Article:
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How will Trump’s Presidency affect Science?

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Donald Trump by Gage Skidmore

Donald Trump by Gage Skidmore

Donald Trump by Gage Skidmore

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Donald Trump by Gage Skidmore

Scientists express concerns regarding how Trump’s policies might affect science and technology. Will they boost or limit these fields? (“Donald Trump” by Gage Skidmore is licensed under CC BY-SA 2.0)

Donald Trump is now America’s next president, a shocking conclusion to an extended and contentious campaign. Now, many scientists from the research community are contemplating the possible effects of Trump’s administration – and the prospects do not look good.

Trump will be the first anti-science president we have ever had,” says Michael Lubell, director of public affairs for the American Physical Society in Washington, DC. “The consequences are going to be very, very severe” (Nature).

Climate Change

The primary concern amongst scientists is Trump’s stance on climate change. In his first major speech on energy policy, as a Republican presidential candidate, Donald Trump vowed that he would “cancel” the Paris climate deal. The Paris Climate agreement is the United Nations deal to curb the emission of greenhouse gases and to fund adaptations to climate change. Many scientists view Trump’s presidency as the end to this global policy.

In Scientific American, Michael Mann, an atmospheric scientist at Pennsylvania State University summarized the issue as such:

Not only would this agenda be disastrous for climate, it would actually undermine Trump’s ability to achieve his own primary goals. First, climate change is not like other issues that can be postponed from one year to the next. The U.S. and world are already behind; speed is of the essence, because climate change and its impacts are coming sooner and with greater ferocity than anticipated. This year, 2016, will be the hottest on record by a large margin, and 2015 and 2014 had set the previous records. Extreme weather events such as heat waves and heavy downpours are becoming more frequent and severe, as are related fires, droughts and floods.

The Paris agreement represents more than a legal contract binding 197 participating nations. According to Robert Kopp, Rutgers University Climate Scientist, “it’s a framework for countries to report on their climate change goals.” For instance, “China, which is responsible for a quarter of global greenhouse gas emissions, has a strong incentive to continue based on public health co-benefits.” Statistics indicate that China’s pollution results in 1.2 million premature deaths per year, causing 10-13% drop in their GDP. This cost outweighs the price of cutting greenhouse gases.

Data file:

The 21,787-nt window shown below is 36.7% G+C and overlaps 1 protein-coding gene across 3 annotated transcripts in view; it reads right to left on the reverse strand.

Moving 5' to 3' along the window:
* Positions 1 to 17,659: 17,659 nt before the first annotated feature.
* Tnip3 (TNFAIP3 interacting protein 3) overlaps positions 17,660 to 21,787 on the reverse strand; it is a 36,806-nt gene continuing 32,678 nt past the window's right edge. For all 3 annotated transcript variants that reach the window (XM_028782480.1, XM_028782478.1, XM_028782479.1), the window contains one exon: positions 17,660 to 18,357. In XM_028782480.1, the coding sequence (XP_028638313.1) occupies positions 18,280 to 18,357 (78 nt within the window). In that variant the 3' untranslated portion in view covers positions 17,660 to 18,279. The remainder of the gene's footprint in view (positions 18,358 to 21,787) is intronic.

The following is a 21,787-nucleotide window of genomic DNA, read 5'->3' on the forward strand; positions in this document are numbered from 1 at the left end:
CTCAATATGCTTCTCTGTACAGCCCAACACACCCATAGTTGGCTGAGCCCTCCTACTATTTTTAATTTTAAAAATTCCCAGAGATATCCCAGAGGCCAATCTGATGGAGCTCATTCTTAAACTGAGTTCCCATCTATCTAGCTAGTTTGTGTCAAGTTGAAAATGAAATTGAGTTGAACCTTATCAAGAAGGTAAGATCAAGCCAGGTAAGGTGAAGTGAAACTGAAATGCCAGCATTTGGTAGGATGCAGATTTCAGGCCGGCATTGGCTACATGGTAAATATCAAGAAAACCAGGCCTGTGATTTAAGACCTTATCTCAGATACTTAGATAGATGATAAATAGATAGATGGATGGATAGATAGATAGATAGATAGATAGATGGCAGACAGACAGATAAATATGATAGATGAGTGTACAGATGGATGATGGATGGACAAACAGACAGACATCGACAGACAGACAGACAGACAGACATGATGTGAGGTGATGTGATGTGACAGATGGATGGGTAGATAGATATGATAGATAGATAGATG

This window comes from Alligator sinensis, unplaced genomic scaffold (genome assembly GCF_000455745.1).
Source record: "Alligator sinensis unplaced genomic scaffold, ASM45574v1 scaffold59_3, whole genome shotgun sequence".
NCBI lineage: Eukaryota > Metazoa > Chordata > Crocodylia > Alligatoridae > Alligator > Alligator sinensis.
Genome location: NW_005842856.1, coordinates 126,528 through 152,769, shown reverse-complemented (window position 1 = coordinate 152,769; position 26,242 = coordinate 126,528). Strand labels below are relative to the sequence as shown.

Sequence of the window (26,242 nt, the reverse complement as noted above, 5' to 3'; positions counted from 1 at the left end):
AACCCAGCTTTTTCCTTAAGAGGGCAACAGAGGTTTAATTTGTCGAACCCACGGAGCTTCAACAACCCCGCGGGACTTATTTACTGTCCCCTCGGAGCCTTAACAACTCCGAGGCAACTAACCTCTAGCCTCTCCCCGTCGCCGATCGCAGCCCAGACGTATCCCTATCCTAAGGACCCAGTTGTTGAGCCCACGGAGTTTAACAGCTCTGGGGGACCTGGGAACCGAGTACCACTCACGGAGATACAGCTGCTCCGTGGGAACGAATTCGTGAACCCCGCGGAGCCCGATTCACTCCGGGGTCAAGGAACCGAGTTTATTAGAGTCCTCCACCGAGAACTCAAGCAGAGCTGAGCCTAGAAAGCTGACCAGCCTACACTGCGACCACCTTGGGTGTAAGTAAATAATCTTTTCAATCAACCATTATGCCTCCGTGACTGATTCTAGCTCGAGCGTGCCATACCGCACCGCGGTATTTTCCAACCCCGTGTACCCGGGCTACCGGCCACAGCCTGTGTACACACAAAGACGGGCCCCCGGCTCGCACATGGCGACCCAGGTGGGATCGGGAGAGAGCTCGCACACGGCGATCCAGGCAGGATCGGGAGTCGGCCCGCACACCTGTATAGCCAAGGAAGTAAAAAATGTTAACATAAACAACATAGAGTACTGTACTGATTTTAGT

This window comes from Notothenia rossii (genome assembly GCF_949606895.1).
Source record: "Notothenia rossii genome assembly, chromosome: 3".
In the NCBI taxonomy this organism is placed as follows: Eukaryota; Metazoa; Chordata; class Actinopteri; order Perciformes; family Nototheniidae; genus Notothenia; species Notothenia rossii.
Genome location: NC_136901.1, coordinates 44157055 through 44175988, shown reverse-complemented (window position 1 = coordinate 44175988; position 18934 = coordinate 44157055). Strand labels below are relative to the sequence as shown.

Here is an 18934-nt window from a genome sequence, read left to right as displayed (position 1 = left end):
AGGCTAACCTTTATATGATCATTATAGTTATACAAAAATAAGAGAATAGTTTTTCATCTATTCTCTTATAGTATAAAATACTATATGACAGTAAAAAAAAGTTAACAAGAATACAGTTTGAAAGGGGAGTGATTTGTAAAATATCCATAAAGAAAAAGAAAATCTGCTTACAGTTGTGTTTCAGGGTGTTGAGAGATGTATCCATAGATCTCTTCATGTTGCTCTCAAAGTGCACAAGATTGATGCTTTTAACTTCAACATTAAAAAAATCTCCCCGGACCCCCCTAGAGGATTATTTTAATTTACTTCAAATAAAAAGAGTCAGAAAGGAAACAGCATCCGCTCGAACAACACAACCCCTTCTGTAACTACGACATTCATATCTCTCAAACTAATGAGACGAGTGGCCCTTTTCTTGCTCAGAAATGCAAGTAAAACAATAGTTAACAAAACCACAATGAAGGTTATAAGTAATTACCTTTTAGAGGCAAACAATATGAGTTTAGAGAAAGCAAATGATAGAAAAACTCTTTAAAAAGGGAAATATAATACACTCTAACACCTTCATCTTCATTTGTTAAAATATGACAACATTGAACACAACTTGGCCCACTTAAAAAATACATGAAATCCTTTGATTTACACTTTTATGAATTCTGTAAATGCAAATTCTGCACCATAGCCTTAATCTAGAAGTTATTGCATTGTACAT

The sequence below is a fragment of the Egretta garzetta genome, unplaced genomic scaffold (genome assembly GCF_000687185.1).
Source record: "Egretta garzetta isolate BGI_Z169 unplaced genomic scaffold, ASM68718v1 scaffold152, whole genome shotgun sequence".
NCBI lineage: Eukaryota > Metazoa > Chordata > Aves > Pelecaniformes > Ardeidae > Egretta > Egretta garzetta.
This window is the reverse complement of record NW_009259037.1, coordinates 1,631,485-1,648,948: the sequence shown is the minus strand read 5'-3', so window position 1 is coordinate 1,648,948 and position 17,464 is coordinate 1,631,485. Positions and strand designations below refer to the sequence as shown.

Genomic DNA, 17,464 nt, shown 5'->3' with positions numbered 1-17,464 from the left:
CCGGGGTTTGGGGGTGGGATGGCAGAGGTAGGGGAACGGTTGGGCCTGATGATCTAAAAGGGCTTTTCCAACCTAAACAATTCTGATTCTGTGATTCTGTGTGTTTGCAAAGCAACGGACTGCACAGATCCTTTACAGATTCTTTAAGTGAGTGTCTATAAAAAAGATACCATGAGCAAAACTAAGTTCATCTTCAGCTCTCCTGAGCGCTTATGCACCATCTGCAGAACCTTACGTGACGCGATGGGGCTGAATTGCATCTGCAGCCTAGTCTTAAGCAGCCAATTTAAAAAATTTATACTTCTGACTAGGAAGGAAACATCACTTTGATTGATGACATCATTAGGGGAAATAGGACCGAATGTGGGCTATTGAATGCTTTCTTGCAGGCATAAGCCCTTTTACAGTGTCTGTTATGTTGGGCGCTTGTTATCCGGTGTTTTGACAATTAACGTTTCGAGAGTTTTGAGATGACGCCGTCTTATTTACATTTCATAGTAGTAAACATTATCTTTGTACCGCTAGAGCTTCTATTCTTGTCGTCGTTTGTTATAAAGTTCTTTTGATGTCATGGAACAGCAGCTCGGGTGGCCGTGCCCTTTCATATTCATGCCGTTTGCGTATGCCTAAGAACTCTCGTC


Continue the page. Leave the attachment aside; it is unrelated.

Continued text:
Every minute counts in the global struggle to curb greenhouse gas emissions. Global warming and rising waters will elevate coastal flooding and cover land on which more than 20 million Americans reside. Trump’s current stance on this topic remains a severe issue for the scientific world, and at this point, Trump’s administration looks less that favourable.

Funding for Research

The Majority of academic research organizations depend heavily on government grants. Such institutes include the National Institutes of Health (NIH) and the National Science Foundation.

Trump has pledged to cut federal spending; however, he has not elaborated on how this will affect the scientific research sector.

Last year, Trump was reported radio host Michael Savage, “I hear so much about NIH, and it’s terrible.”

According to Meghan Duffy, a disease ecologist at the University of Michigan, “I know a lot of people who are earlier in their careers and are really worried about what it means for funding right now […] about what a reduction in funding would mean for their ability to have a career as a scientist.”

[Check out this interesting article on Challenge to Presidential Candidates: Debate about Science]

NASA

Trump has expressed support for space research: “Observation from space and exploring beyond our own space neighborhood should be priorities.” He believes that space exploration will promote interest STEM (Science, Technology, Engineering, and Mathematics) and will bring jobs and investment to the country.

On the other hand, he also criticized NASA by calling it a space program of a “third-world nation.” He also suggested that funding for space exploration would be less of a priority compared to other concerns.

How else will Trump’s administration affect the scientific world? Check out these two articles: What Will a Trump Presidency Mean for Science and Science and Technology under a Trump Presidency.

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